In 2017 we learned about Dylan Gastel's clever design for a DIY backyard skating rink. Gastel's thoughtful system converted what used to be a challenging construction task into something that could literally be assembled by eight-year-olds, without using any tools and without having to drive stakes into the ground.
Four years later Gastel's company, EZ-ICE, has evolved the design even further. Users now have the option of adding rounded corners, arena-height sidewalls and nets to stop errant pucks.
I also like that the modular components mean you can expand the size of the rink next season by adding new pieces to what you've already got.
Look at how the system comes together, and I think you'll agree that this beats the pants off of trying to build a rink using lumber, stakes and power tools:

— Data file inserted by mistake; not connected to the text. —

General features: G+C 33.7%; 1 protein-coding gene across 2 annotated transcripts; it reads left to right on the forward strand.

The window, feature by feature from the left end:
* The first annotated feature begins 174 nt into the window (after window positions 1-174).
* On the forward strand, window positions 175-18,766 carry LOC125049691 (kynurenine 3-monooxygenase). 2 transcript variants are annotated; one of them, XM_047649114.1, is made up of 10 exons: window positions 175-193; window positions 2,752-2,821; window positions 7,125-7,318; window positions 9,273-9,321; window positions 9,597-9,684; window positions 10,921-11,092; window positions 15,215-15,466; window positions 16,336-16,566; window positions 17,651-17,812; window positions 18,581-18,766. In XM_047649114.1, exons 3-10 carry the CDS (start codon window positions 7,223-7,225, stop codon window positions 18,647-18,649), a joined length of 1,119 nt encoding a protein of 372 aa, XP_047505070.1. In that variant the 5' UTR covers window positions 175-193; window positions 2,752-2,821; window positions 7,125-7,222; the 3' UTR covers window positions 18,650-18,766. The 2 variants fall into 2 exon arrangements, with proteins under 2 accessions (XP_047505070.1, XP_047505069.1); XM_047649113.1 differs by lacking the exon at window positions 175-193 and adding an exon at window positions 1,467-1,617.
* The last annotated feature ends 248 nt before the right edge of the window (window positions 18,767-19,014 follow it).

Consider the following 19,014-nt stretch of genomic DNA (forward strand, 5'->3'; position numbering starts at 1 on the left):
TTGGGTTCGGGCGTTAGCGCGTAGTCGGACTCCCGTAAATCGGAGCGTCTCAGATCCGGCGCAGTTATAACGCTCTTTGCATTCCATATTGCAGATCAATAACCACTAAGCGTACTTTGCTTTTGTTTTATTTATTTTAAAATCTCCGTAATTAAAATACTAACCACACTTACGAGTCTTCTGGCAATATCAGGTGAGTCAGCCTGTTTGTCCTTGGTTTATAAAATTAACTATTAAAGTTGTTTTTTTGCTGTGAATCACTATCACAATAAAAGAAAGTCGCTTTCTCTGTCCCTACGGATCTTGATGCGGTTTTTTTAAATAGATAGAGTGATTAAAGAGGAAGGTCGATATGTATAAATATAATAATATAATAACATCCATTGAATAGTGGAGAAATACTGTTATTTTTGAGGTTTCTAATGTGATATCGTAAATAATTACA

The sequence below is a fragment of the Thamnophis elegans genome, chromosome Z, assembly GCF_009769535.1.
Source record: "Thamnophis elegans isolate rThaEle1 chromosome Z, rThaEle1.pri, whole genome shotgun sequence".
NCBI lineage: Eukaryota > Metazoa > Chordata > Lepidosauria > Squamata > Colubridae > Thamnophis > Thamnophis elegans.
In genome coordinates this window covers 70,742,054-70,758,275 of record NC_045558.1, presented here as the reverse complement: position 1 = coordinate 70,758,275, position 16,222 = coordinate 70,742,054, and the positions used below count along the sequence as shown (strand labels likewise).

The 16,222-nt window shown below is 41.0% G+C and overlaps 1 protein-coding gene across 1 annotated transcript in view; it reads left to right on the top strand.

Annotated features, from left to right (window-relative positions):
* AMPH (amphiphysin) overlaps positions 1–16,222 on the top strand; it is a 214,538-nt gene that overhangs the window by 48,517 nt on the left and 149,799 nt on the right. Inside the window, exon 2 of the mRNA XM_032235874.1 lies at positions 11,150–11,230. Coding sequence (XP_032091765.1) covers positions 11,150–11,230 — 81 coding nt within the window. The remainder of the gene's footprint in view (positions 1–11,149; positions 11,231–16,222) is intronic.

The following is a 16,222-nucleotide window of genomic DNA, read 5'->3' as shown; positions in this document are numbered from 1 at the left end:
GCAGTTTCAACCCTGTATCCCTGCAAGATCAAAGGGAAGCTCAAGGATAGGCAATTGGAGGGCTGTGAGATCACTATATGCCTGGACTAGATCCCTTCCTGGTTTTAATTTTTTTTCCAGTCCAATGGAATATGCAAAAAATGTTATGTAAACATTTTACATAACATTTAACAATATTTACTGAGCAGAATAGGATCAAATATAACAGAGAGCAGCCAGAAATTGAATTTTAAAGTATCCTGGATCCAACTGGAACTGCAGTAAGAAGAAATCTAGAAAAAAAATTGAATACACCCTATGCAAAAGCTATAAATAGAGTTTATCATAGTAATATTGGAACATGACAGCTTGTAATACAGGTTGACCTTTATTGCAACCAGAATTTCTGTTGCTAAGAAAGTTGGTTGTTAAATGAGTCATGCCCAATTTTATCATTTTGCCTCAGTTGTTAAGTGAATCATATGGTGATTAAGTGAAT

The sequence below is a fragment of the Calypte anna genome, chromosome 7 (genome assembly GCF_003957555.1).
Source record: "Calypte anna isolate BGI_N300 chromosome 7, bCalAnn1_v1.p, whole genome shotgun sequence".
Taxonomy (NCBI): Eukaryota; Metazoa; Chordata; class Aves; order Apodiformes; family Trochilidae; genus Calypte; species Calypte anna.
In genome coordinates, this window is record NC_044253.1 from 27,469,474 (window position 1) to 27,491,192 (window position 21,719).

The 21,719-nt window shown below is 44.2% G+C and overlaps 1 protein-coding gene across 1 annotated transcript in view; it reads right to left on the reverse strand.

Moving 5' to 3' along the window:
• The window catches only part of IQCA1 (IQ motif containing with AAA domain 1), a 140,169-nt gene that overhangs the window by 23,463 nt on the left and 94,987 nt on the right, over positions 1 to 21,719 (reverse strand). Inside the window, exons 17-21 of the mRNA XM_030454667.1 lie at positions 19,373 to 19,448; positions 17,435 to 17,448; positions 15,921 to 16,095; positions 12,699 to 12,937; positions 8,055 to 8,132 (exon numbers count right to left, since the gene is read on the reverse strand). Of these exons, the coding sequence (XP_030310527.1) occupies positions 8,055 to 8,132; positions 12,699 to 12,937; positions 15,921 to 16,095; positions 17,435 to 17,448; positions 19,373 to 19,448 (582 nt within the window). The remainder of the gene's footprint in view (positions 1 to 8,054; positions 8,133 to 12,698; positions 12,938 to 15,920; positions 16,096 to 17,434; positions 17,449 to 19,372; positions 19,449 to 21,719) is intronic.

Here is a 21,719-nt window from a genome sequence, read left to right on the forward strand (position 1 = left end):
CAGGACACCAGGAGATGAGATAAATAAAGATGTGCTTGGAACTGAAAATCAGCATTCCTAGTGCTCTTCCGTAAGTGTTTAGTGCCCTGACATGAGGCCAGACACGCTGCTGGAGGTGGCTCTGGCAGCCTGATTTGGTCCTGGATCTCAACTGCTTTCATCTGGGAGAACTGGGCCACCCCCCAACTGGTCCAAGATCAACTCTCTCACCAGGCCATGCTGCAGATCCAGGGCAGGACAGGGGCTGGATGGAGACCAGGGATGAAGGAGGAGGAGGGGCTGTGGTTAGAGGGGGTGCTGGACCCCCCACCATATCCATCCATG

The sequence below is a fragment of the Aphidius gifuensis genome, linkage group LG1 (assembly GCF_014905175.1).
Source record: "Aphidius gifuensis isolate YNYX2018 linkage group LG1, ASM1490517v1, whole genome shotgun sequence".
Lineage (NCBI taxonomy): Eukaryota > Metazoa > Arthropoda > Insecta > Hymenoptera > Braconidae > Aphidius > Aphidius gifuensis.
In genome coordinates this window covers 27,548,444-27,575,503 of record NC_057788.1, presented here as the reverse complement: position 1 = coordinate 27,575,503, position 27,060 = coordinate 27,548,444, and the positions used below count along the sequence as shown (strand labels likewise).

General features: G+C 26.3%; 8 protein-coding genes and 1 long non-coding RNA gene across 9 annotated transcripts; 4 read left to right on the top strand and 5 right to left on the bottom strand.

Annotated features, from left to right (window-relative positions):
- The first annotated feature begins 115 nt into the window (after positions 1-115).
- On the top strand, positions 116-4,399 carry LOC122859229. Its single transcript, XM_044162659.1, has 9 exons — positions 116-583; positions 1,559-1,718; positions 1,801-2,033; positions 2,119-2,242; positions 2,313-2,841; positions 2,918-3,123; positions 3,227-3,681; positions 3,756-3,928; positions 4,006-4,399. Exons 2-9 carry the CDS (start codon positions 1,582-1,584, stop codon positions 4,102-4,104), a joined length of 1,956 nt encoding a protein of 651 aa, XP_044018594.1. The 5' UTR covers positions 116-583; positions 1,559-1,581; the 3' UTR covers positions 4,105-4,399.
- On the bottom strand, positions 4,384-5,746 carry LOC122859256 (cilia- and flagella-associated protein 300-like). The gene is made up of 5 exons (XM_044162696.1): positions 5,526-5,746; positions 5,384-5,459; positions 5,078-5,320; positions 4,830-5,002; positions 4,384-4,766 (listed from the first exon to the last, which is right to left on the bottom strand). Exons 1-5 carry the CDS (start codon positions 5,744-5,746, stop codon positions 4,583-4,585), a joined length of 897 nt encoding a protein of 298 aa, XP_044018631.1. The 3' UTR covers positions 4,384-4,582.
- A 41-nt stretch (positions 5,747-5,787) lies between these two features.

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I think Gastell's design is simple, brilliant, and ought be taught as a case study for ID programs. It's a perfect example of using materials economically while improving both the UX of assembly and the quality of the finished product.
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